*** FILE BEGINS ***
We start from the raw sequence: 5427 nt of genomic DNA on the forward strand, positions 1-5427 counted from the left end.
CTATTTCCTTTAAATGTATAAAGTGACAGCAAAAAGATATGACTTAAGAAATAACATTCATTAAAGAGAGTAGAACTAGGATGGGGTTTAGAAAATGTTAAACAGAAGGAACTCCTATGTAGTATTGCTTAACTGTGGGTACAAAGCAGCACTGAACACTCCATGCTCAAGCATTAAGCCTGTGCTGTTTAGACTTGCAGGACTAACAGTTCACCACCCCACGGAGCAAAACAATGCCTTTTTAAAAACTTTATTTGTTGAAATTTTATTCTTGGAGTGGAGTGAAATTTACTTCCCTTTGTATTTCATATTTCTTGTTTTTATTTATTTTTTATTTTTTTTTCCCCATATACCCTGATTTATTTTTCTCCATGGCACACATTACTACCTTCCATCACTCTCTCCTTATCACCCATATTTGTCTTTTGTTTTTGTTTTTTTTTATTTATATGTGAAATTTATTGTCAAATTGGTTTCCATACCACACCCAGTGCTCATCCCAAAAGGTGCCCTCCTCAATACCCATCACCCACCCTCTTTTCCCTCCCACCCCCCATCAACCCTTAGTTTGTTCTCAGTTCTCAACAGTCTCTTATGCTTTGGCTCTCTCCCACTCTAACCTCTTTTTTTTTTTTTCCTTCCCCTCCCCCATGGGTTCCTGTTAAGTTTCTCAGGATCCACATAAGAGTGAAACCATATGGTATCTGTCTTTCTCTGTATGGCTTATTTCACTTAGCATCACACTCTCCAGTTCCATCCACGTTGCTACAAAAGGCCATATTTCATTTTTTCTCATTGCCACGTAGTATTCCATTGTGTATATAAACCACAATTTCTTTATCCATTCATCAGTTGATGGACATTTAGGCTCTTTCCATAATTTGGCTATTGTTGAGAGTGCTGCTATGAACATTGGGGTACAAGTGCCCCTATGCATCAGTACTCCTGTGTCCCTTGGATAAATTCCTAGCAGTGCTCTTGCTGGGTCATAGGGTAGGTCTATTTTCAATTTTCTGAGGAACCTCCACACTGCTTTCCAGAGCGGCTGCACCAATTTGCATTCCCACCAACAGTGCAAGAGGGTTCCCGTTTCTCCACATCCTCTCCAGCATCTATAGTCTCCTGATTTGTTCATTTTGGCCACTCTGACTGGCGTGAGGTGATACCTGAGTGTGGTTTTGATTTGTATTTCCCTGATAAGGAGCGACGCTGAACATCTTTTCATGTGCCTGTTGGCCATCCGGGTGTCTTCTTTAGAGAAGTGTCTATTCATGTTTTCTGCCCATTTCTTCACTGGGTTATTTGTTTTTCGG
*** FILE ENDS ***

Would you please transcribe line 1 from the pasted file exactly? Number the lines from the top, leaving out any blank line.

We start from the raw sequence: 5427 nt of genomic DNA on the forward strand, positions 1-5427 counted from the left end.